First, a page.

The Thoughts of my Last Night in Glasgow

Due to unforeseen circumstances, time did not stand still the way I expected it to, and it instead passed by at a rapid rate, until it ran out entirely.

Somehow, it is my last night in Glasgow. I sit by the window on the 10th floor of the library, with a view out across the city and to the hills beyond, and it’s almost unfathomable to me that from tomorrow afternoon I won’t walk these streets or see these sights until some point in August. The city which has been my world for nine months will be a memory that blurs and fades as I spend two months travelling across the continent.

It is a cliché, and it seems almost too obvious to point out, that I am not the person I was when I first moved here. I’m not the naïve, hopeful eighteen-year-old who moved up from Cumbria on a rainy day last September. At nineteen I am hardly worldly – I dare say I still possess a great quantity of the naivety I arrived with – but I have learnt a lot about myself, and about my place in the world.

Today I was packing the remainder of my belongings, and I came across some poems I’d written back in February after the bitter ending of difficult friendship, and (great procrastinator that I am) I took time away from my packing to read through them. I remembered that when I wrote them I hadn’t held back in my brutal honesty, but I was still surprised at the sheer level of vitriol within them. Because I am an utterly different person to the girl who wrote those poems three months ago. There is a calmness within myself that hadn’t existed for a long time. There are no wars being waged in my mind, there is no heartbreak, no pain. There is barely even any drama, and drama is practically my lifeblood. Perhaps it is merely that the metaphorical TV show of my life is on hiatus until September, and I get a well-deserved break until then… Or perhaps it is something more. Perhaps I have actually grown up a bit, learnt from the heartache of the past few months and matured as a result of it.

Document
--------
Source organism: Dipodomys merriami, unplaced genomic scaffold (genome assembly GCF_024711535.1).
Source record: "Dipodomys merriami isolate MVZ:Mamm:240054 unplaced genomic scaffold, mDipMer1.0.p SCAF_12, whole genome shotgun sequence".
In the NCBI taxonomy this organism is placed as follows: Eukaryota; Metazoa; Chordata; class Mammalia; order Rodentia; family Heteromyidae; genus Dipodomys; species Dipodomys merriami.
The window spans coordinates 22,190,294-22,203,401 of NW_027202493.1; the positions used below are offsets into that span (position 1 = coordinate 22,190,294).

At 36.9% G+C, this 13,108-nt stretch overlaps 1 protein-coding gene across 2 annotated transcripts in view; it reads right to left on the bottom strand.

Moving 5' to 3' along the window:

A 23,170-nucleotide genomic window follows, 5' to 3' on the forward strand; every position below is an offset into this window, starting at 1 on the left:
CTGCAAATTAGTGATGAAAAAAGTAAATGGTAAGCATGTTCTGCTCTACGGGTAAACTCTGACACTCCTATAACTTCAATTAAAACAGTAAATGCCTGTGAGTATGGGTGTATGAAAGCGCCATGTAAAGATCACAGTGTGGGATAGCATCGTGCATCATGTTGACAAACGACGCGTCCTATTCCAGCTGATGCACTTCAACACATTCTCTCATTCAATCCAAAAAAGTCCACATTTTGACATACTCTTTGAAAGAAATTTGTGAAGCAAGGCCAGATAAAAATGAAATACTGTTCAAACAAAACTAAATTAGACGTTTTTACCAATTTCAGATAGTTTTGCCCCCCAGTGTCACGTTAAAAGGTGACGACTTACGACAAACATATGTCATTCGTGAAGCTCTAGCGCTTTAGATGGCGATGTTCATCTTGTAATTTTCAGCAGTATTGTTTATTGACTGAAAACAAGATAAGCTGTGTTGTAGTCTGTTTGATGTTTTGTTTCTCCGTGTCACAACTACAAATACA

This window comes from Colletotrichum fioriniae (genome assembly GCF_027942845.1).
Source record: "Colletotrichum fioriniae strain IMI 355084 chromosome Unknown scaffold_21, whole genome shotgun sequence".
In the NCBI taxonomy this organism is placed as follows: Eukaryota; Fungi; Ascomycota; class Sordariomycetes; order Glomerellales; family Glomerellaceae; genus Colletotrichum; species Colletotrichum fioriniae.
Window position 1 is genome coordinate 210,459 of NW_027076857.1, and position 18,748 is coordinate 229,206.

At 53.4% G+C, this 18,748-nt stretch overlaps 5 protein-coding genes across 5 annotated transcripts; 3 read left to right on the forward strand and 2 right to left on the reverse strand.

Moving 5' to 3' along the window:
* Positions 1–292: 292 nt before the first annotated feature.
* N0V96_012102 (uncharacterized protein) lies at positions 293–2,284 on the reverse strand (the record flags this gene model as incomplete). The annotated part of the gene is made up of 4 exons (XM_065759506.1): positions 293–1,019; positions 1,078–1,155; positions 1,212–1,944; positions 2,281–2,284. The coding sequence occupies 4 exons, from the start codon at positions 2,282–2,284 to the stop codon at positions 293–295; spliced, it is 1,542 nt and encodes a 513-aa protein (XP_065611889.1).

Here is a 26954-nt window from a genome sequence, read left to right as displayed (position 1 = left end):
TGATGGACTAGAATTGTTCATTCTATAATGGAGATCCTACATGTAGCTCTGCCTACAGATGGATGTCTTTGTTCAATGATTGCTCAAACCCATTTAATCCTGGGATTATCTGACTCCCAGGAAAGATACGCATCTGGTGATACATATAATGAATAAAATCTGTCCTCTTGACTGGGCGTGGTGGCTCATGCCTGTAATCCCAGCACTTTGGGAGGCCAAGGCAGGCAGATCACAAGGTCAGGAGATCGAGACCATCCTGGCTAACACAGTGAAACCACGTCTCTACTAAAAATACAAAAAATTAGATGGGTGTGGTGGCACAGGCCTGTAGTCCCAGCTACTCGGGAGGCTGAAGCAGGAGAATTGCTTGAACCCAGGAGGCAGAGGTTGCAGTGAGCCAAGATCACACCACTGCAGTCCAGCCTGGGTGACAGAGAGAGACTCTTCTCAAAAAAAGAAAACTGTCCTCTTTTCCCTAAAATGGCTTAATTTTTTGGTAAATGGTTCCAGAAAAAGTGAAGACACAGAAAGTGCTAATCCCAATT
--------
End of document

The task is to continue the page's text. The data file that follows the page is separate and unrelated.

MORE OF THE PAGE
I realised, the other week, that I had hardly cried in two months. Let me remind you that I am one of the most dramatic, emotional people to ever grace this earth…so it is rare that I can go a week without crying, let alone two whole months. And when I finally did manage to cry, it was the bare minimum of tears. My initial reaction was “wtf is wrong with me?” because I am so used to being in a state of constant crisis. And the truth of it is, I have been happy since April; there has been no reason to cry. February and March were my great big apocalypse of broken friendships and continuous misery, and April was when I finally got my shit together. I was at a poetry open mic on the 3nd of April, and there were approximately three different undercurrents of cringe during that evening which made me look at my life and go “What are you doing Eliza? Why are you like this? Your life is an actual joke.” I saw myself, properly, for the first time in forever, and realised that I was constantly flirting with self-destruction, and that I needed to change my ways before my embarrassment became external rather than mostly internal.